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BITE SIZE ARTICLES - 4
Unfortunately the Japanese art of the Ninja inadvertently became the target of fun back in the 1980's due to the way it was portrayed within television programs at that time but in the same way kung fu had become more popular than karate during the 1970's so did the Japanese ninja become the latest fighting fashion trend in the 1980's.
The ninja, (Japanese covert assassin), used all types of killing weapons and empty handed fighting skills to kill their target and for a period of time they became the height of fashion within the martial art world.
During the 1970's many karate trained students had opened up clubs under the title of kung fu and called themselves high ranking qualified kung fu masters knowing that the new student would not initially know the difference until it was to late and the new beginner had wasted their money.
In the same way that those who had been trained in karate methods had opened up 'so-called' kung fu clubs to cash in on the Chinese martial art craze of the time so did those who had trained in karate and kung fu start up ninja classes in the same way claiming that they were qualified experts in the art.
When the ninja period started in the mid 1980's and yet again karate and kung fu trained students opened up ninja classes claiming to be qualified teachers, people had become more aware of this situation and began questioning the instructors qualifications and the techniques being shown. It was clear to see that some of the things they were asked to do within training sessions and required to do for a grading test was a con.
In the movies at that time ninja films showed the ninja assassin doing spectacular somersaults and back flips and this became part of the training and test requirements within these bogus clubs but the biggest question of all that was asked by the new students was, "Have you killed anyone"?
A true ninja in ancient feudal times was no more than a killer who was paid for their services and used any available weapon to complete their task, therefore, the question was asked "If you are a qualified teacher and expert in the art of ninjitsu have you killed anyone''?
It would be like someone claiming to be an expert 'Hit-Man' and qualified in going around killing people for money and therefore qualified to teach these specialist assassination methods but without ever having killed anyone. Although many of these instructors would say that they only taught the empty handed version this did not deter people from repeating the question.
Attempts over the years have been made to regulate these various martial art clubs, (not just ninja but all of the various combat styles), in an attempt to prevent unqualified instructors from teaching bogus combat arts but the difficulty in policing these fly-by-night clubs is far too big a problem.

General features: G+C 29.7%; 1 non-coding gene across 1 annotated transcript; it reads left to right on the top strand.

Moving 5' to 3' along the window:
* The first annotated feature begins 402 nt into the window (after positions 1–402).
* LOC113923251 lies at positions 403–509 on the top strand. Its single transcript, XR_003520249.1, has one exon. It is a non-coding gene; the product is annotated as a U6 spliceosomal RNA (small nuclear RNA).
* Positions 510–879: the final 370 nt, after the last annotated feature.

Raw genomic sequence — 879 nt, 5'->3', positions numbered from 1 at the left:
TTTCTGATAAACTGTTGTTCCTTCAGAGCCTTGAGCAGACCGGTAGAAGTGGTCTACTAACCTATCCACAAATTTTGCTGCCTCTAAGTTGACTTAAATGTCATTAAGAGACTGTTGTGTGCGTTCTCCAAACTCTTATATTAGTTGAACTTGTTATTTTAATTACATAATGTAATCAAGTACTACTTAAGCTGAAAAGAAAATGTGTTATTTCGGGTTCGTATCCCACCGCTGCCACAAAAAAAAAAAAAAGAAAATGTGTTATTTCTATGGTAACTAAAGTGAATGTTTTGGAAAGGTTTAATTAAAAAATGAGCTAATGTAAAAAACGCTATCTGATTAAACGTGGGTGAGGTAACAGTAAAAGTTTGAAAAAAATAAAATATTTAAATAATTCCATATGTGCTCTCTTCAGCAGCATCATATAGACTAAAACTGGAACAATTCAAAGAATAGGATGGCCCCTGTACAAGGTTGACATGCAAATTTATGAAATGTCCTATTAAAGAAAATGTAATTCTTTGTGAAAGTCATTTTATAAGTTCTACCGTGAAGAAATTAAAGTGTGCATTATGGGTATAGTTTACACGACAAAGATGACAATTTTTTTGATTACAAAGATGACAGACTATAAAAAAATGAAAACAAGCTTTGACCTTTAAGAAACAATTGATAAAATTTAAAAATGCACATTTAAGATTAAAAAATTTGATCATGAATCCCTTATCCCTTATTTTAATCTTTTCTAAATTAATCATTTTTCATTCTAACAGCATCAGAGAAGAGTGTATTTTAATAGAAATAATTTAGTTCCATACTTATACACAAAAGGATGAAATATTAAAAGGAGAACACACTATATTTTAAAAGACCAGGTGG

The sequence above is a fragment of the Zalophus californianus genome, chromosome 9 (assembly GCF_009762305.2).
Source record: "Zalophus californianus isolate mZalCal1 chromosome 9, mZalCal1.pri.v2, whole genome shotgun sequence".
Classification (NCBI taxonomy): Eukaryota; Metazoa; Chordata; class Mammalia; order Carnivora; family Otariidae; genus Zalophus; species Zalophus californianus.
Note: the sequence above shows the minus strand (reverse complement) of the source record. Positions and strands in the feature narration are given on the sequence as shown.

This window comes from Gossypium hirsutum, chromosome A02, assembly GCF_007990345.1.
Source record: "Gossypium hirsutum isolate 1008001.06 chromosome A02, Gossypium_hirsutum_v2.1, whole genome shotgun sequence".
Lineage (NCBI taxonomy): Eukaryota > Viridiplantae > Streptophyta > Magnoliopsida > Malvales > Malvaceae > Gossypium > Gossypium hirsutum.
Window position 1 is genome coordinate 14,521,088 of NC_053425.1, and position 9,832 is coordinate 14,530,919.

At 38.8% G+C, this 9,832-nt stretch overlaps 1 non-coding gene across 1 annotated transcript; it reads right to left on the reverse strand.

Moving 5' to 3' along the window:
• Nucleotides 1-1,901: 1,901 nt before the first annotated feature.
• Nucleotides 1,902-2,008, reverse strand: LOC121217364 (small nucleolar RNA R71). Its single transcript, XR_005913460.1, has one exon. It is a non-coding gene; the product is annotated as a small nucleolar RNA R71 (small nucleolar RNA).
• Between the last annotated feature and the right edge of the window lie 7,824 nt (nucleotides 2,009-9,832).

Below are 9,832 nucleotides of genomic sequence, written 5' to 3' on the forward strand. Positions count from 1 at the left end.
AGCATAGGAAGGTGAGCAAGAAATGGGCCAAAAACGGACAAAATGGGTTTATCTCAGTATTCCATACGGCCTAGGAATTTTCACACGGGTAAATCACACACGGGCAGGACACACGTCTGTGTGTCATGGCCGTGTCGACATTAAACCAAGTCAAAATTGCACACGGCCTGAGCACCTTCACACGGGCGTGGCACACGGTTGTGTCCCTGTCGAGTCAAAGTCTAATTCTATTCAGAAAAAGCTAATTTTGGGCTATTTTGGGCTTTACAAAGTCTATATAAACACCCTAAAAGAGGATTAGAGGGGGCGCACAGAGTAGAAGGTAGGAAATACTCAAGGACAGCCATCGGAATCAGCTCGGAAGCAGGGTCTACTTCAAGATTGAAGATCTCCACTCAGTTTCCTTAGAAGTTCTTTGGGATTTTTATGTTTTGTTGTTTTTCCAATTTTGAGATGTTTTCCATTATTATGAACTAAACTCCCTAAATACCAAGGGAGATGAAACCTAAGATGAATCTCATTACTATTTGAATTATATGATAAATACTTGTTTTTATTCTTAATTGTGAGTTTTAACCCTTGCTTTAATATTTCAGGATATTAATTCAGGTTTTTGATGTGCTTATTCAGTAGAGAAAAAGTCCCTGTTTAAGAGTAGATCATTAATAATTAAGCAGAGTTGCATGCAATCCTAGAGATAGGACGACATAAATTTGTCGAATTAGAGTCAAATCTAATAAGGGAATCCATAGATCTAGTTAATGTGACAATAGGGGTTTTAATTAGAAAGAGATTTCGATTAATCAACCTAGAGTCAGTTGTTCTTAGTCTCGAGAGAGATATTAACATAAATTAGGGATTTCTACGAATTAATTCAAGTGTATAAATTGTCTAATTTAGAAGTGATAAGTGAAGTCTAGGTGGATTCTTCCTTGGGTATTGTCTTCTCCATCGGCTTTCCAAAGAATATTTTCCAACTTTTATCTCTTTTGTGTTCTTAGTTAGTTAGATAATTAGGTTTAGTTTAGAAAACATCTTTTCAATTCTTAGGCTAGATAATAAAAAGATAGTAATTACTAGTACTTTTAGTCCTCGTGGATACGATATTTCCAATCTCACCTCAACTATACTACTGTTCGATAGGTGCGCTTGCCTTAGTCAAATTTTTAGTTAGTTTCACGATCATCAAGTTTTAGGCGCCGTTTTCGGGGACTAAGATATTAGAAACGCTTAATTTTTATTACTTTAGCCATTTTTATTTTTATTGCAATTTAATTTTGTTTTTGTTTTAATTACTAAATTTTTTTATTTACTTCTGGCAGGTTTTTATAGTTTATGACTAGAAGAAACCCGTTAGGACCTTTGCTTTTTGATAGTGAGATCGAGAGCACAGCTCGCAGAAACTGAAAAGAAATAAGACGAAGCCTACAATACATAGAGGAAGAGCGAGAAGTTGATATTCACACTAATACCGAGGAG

Freestyle sparring or 'kickboxing' as it is more commonly called these days is practised within all the traditional combat arts and is often performed as a light or medium semi-contact event within training sessions. In some cases this can be done without the need to wear protective padding and can also be practised in a number of various ways such as 'hands only' sparring or 'kick only' sparring.
American and European style kickboxing is solely focused on point scoring, or boxing style, competition and although it can be adapted and used to enhance the practitioners self-defence and street combat skills the training methods for street defence purposes does vary in some ways to the sport combat area of the martial arts.
In the case of kickboxing as a sport, or some other form of competition event, the methods and techniques used seem just the same as any other form of freestyle sparring, but this is not the case.
Many would say that a Front Kick, for example, is just the same if used in competition or in a street fight and that how you fight, with all the various kicks and punches, is just the same, if in the competition ring or in the street, more so if it's a full contact event, however in a light contact competition event your kick would only have to be powerful enough to make contact, with the main focus on scoring the winning point unlike a street fight that would need to be powerful enough to knock someone out.
For this reason techniques are not that powerful and the way the technique is applied would be on a fast and simple point scoring basis. This being the situation, many in competition events will favour a fast Reverse Punch to the body or, for those with more confidence in their abilities, a Hook Kick to the head. In events of this kind, of course, there are normally set rules regarding the type of kicks or punches that are allowed and the way you can go about scoring points.